Despite a 2016 moratorium on deforestation, Albania has still managed to lose some 378 hectares of forest.
In 2016, Albania had 1,052,237 hectares of woodland but by 2018, that had shrunk to 1,051,859. The reason for this decrease has been attributed to exploitation and some fires. The problem is that whilst the number of forests decrease, so to do the funds attributed for maintaining them.
According to INSTAT, EUR 2.8 million was invested in forestry in 2014, yet in 2016 and 2017, this figure was zero. In 2018, only EUR 220,000 was allocated for replenishing forests.
The moratorium on forests was enacted in law in 2016 and restricted their depletion for a period of 10 years. It was deemed necessary due to severe damage to Albania’s forests due to over 25 years of illegal logging, often carried out in collaboration with officials entrusted with looking after them. A 2009 investigation by BIRN showed how corruption prevented a proper crackdown on illegal loggers in the country.
Following the ban, the government handed forests and pastures over to municipalities, putting the responsibility of maintaining them in the hands of local authorities.
All logging was covered under the ban, including the export of timber. Additionally, any manufacturers that use wood to produce products are forced to import it. Anyone found breaking the law would be subject to a fine of approximately EUR 36,000.
The law however, was vague in terms of Article 3 where it states that “the use of timber to meet the firewood needs of residents” is permitted. It does not provide any guidelines in terms of allocation per person or any kind of cap on what amount can be considered as fair usage for “firewood”, leaving it open for abuse.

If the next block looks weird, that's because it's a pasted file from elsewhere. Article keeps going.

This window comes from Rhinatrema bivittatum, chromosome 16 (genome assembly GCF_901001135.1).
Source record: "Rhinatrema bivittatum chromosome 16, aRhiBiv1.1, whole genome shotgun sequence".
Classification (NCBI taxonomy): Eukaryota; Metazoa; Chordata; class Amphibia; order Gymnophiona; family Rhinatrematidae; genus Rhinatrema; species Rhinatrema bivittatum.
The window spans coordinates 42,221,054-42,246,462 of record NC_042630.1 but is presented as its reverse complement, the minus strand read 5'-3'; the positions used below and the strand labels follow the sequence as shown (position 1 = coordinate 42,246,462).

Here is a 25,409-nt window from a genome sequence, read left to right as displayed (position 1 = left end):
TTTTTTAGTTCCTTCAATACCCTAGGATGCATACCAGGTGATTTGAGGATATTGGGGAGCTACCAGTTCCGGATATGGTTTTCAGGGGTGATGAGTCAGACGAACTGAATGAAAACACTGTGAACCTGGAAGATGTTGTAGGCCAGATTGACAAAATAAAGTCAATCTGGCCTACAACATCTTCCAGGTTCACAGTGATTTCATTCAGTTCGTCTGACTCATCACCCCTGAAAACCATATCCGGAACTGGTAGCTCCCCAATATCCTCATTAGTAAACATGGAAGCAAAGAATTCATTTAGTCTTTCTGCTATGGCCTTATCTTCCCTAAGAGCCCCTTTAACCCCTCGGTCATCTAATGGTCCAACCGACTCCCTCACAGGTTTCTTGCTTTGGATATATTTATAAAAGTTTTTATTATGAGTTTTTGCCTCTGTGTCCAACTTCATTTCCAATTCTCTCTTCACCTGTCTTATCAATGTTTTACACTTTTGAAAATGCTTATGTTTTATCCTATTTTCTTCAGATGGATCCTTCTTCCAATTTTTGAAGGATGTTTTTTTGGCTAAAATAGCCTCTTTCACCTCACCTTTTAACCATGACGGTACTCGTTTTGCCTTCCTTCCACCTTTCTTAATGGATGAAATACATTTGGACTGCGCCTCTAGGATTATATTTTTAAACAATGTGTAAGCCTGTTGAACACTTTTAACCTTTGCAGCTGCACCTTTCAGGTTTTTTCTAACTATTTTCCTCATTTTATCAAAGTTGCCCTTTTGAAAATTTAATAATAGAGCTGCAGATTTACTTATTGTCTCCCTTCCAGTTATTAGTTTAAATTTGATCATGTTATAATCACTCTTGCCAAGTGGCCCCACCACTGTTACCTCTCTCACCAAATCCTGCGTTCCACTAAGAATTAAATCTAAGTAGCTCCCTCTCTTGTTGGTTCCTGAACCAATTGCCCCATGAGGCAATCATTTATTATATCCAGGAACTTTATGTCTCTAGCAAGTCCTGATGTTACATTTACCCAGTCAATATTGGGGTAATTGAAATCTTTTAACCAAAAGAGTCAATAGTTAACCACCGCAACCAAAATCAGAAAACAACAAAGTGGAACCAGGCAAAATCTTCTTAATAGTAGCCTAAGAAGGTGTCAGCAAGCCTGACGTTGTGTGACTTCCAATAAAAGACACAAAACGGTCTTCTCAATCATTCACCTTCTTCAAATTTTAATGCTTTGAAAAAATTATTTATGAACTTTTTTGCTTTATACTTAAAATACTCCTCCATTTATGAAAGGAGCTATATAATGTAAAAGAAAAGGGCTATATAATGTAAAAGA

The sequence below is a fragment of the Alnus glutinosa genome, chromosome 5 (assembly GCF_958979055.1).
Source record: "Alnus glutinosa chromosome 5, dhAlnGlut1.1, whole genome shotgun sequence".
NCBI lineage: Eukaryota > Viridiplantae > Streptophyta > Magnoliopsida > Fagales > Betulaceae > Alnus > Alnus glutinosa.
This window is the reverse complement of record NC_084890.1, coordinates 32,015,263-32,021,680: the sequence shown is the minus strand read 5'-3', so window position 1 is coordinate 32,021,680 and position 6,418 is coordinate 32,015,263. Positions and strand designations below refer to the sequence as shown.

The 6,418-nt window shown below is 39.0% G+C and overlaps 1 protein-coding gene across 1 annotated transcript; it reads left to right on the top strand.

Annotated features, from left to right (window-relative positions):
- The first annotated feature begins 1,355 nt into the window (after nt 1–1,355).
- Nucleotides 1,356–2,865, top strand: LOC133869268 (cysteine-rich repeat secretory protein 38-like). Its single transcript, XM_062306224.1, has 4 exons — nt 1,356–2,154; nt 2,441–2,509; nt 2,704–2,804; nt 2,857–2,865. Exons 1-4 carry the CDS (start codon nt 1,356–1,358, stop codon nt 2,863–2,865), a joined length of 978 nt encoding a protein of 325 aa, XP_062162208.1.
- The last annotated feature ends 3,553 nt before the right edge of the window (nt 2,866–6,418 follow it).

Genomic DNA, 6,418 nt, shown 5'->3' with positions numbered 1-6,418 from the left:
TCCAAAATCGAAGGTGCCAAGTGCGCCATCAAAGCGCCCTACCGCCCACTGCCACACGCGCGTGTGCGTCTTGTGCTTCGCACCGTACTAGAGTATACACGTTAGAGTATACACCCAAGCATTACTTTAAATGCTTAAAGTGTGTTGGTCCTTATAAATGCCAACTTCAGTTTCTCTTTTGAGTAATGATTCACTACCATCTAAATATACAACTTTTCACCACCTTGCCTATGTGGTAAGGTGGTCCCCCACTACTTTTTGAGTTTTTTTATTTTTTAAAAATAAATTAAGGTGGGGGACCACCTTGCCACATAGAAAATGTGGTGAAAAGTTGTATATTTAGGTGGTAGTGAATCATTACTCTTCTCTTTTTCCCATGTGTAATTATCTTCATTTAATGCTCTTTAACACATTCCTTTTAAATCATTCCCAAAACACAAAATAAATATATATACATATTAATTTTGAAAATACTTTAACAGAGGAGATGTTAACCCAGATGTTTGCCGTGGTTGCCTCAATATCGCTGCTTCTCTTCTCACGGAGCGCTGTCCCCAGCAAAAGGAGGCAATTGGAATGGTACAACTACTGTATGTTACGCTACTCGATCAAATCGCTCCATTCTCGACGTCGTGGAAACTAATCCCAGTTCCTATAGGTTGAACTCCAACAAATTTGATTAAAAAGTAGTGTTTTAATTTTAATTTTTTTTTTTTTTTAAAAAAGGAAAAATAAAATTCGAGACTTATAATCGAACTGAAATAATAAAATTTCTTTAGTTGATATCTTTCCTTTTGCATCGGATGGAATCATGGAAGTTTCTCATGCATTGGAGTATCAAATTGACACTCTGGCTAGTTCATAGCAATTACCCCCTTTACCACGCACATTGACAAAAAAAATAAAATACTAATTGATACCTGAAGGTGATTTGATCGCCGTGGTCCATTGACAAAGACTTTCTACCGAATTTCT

Despite the ban being in force, since 2016 the Rama government handed over some 600 hectares from the forest registry to commercial companies that are engaged in mining and hydropower activities. These companies include Victoria Invest who made an unsolicited bid on the Tirana ring road, and Salillari, the concession holder of the Ruga e Kombit highway and the Tirana Bus Terminal. Both have been allowed to undertake mining activities in areas that should be protected under the moratorium.
At the time the moratorium was announced, the then head of the Citizens’ Office for Environmental Protection Sazan Guri said that since 1943 the forested surface of Albania had reduced from 83% to just 10%.
He added that to undo the damage done, “an energetic process of forestation” has to start but that it would not be without its challenges.
“In too many cases, government officials and representatives of local municipalities are not honest about the numbers of new trees planted.”
In April of this year, Mayor of Tirana Erion Veliaj raised suspicion over the claim that he and “a dozen” volunteers planted some 25,000 trees in an afternoon.
Exit consulted three seperate, international tree-planting specialists and arborists who confirmed that it would be difficult to plant even 250 trees properly in that amount of time, let alone 25,000.